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Tutoring isn’t reaching most students. Here’s how to vastly expand it.

Aug 1

29th March 2023, 09:14 GMT Ms. Karen Nelson | Education Staff Writer


Tutoring was supposed to be schools’ secret weapon — a way to reverse pandemic learning loss before students fell even further behind.


But three years after COVID closed schools, and with the deadline to spend pandemic recovery funds fast approaching, many students still aren’t getting the help they need. By some estimates, just 1 in 10 students — or fewer — are receiving intensive tutoring.


The good news? Experts say it’s still possible to drastically expand tutoring. Millions more students can get the help they need, the experts said, if leaders are willing to do what it takes.


“There is an enormous need right now,” said Naeha Dean, chief strategy officer of Accelerate, a nonprofit that funds research on effective tutoring. “We really can’t wait.”


Most schools say they offer tutoring, yet few students actually receive it. Why?


One big reason is that tutoring is often held after school, which all but ensures low participation. Families must consent to after-hours tutoring and figure out transportation, and students must show up. Each step shrinks the pool of participants.


During-school tutoring side steps those challenges, allowing most students to attend. Students also tend to take tutoring more seriously during school than after, when programs often feature snacks and playtime alongside academics.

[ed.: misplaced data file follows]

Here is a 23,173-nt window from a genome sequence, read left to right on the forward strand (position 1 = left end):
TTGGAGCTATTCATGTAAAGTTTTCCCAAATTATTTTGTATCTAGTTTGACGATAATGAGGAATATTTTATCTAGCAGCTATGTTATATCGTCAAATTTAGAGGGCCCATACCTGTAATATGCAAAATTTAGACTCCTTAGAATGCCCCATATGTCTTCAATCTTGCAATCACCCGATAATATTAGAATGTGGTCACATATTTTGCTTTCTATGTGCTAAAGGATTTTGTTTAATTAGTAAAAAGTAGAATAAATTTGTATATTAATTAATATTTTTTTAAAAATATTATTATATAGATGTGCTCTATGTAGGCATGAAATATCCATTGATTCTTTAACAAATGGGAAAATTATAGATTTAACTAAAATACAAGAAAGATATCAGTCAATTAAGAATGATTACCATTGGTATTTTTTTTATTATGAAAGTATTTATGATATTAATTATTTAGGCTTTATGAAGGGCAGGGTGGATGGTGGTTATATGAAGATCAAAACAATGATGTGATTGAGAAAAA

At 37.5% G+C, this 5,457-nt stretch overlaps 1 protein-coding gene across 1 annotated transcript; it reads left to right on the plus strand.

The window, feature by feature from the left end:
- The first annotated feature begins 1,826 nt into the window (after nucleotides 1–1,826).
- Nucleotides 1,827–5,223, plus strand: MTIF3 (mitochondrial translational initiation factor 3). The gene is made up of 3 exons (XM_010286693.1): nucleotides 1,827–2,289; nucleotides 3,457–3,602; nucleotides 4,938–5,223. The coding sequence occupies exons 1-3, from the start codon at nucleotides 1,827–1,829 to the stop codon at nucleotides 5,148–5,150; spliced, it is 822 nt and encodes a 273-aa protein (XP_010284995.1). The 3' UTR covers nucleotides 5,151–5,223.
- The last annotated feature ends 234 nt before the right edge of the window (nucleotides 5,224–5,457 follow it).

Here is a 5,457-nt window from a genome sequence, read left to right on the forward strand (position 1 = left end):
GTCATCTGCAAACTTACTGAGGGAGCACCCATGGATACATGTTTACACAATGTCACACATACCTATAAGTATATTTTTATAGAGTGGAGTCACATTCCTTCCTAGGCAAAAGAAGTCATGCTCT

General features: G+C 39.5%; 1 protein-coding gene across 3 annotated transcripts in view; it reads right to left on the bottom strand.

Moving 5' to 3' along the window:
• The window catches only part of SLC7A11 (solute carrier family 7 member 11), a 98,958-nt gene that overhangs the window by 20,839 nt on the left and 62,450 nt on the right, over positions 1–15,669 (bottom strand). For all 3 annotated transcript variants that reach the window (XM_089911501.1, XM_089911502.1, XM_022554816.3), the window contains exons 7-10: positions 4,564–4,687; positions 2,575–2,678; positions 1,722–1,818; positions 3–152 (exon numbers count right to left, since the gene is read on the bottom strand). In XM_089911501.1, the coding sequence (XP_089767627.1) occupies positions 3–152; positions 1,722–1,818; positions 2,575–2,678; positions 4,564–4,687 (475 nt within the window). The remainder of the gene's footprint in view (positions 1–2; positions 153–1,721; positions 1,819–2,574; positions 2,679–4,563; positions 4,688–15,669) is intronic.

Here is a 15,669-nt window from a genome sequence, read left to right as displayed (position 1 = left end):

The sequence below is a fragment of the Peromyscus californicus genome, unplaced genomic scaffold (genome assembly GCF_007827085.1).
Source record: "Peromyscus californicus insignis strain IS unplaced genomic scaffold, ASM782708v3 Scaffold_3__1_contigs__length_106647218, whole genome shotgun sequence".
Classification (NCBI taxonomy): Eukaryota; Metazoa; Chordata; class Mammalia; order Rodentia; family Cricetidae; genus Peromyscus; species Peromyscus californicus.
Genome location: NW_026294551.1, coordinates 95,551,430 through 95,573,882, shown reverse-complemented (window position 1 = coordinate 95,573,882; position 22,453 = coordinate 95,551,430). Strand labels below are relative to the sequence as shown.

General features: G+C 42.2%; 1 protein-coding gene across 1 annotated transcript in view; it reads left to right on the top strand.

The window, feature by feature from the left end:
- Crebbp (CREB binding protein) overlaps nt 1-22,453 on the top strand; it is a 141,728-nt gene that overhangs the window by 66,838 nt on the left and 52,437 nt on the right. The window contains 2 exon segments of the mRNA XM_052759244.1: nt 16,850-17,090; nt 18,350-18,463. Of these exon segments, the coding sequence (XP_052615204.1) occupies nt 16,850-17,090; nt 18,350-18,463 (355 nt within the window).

Most importantly, tutoring during school is more effective. A 2020 research review found that the academic impact of tutoring during school is roughly twice as large as tutoring after school.


“The science tells us that students are much more tuned in, plugged in, not fatigued, ready to engage, during the school day,” said Jen Mendelsohn, co-founder of Braintrust, which runs school tutoring programs.


It can be tough to squeeze tutoring into the school day, but experts say it’s possible by repurposing existing class periods or creating new ones. For example, the charter school organization Uncommon Schools shaved a few minutes off each period, freeing up 30-40 minutes each day for teachers to tutor small groups.

After-school tutoring just isn’t feasible for some families, said Juliana Worrell, Uncommon’s K-8 chief of schools. “So what we have concentrated on is incorporating tutoring into our actual school day.”


Many school leaders say they can’t find or afford enough tutors. Luckily, one solution is already in the building.

Nationwide, schools employ more than 880,000 paraprofessionals, or classroom aides, who assist teachers and support students with disabilities. That’s more than the number of principals, guidance counselors, and school librarians combined.,hogarth-house,-136-high-holborn-london-greater-london-wc1v-6pxz-lG2NAJRtjQA.html